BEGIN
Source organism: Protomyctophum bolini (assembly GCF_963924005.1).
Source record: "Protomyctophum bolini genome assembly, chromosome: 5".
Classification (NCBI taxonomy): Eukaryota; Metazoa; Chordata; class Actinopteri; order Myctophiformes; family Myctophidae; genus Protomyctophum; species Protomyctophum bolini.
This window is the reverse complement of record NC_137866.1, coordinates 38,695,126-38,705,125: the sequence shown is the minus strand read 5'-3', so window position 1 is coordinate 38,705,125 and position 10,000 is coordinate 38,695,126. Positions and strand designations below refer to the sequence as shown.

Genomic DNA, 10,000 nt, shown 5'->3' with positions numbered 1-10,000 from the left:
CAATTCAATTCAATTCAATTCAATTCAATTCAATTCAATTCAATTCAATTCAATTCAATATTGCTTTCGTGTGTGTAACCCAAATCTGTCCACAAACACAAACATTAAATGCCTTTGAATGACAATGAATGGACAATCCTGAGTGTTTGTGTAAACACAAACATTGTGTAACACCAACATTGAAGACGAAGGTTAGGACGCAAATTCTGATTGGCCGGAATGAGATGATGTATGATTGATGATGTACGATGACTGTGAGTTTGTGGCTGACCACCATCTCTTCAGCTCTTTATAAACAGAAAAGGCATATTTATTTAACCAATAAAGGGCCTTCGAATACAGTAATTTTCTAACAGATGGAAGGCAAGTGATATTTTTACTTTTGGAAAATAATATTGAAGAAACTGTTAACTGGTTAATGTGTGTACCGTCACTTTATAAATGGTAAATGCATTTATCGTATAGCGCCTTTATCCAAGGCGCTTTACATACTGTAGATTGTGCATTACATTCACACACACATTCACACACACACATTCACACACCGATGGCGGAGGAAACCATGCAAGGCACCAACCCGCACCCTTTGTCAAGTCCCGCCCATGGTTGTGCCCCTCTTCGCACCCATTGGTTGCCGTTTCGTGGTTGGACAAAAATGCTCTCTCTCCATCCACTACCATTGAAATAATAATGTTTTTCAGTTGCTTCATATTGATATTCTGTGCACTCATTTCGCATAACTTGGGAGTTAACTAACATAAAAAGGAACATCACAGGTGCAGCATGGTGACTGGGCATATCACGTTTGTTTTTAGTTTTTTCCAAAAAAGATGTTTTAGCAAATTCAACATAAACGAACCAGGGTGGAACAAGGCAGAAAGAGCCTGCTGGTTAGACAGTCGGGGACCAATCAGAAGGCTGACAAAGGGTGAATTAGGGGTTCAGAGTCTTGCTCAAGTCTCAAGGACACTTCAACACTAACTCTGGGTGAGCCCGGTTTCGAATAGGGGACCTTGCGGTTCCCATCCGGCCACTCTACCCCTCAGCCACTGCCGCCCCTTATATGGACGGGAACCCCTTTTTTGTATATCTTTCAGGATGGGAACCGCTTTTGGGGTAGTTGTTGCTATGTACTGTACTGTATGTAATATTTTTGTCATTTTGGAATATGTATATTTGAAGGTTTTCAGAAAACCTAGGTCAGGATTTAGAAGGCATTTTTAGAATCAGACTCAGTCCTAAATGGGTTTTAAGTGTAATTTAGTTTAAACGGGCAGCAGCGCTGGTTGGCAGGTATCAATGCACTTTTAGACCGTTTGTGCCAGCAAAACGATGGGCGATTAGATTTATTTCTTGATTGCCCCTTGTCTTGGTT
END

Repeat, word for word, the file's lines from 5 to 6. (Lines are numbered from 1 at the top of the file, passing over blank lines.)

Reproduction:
Genomic DNA, 10,000 nt, shown 5'->3' with positions numbered 1-10,000 from the left:
CAATTCAATTCAATTCAATTCAATTCAATTCAATTCAATTCAATTCAATTCAATTCAATATTGCTTTCGTGTGTGTAACCCAAATCTGTCCACAAACACAAACATTAAATGCCTTTGAATGACAATGAATGGACAATCCTGAGTGTTTGTGTAAACACAAACATTGTGTAACACCAACATTGAAGACGAAGGTTAGGACGCAAATTCTGATTGGCCGGAATGAGATGATGTATGATTGATGATGTACGATGACTGTGAGTTTGTGGCTGACCACCATCTCTTCAGCTCTTTATAAACAGAAAAGGCATATTTATTTAACCAATAAAGGGCCTTCGAATACAGTAATTTTCTAACAGATGGAAGGCAAGTGATATTTTTACTTTTGGAAAATAATATTGAAGAAACTGTTAACTGGTTAATGTGTGTACCGTCACTTTATAAATGGTAAATGCATTTATCGTATAGCGCCTTTATCCAAGGCGCTTTACATACTGTAGATTGTGCATTACATTCACACACACATTCACACACACACATTCACACACCGATGGCGGAGGAAACCATGCAAGGCACCAACCCGCACCCTTTGTCAAGTCCCGCCCATGGTTGTGCCCCTCTTCGCACCCATTGGTTGCCGTTTCGTGGTTGGACAAAAATGCTCTCTCTCCATCCACTACCATTGAAATAATAATGTTTTTCAGTTGCTTCATATTGATATTCTGTGCACTCATTTCGCATAACTTGGGAGTTAACTAACATAAAAAGGAACATCACAGGTGCAGCATGGTGACTGGGCATATCACGTTTGTTTTTAGTTTTTTCCAAAAAAGATGTTTTAGCAAATTCAACATAAACGAACCAGGGTGGAACAAGGCAGAAAGAGCCTGCTGGTTAGACAGTCGGGGACCAATCAGAAGGCTGACAAAGGGTGAATTAGGGGTTCAGAGTCTTGCTCAAGTCTCAAGGACACTTCAACACTAACTCTGGGTGAGCCCGGTTTCGAATAGGGGACCTTGCGGTTCCCATCCGGCCACTCTACCCCTCAGCCACTGCCGCCCCTTATATGGACGGGAACCCCTTTTTTGTATATCTTTCAGGATGGGAACCGCTTTTGGGGTAGTTGTTGCTATGTACTGTACTGTATGTAATATTTTTGTCATTTTGGAATATGTATATTTGAAGGTTTTCAGAAAACCTAGGTCAGGATTTAGAAGGCATTTTTAGAATCAGACTCAGTCCTAAATGGGTTTTAAGTGTAATTTAGTTTAAACGGGCAGCAGCGCTGGTTGGCAGGTATCAATGCACTTTTAGACCGTTTGTGCCAGCAAAACGATGGGCGATTAGATTTATTTCTTGATTGCCCCTTGTCTTGGTT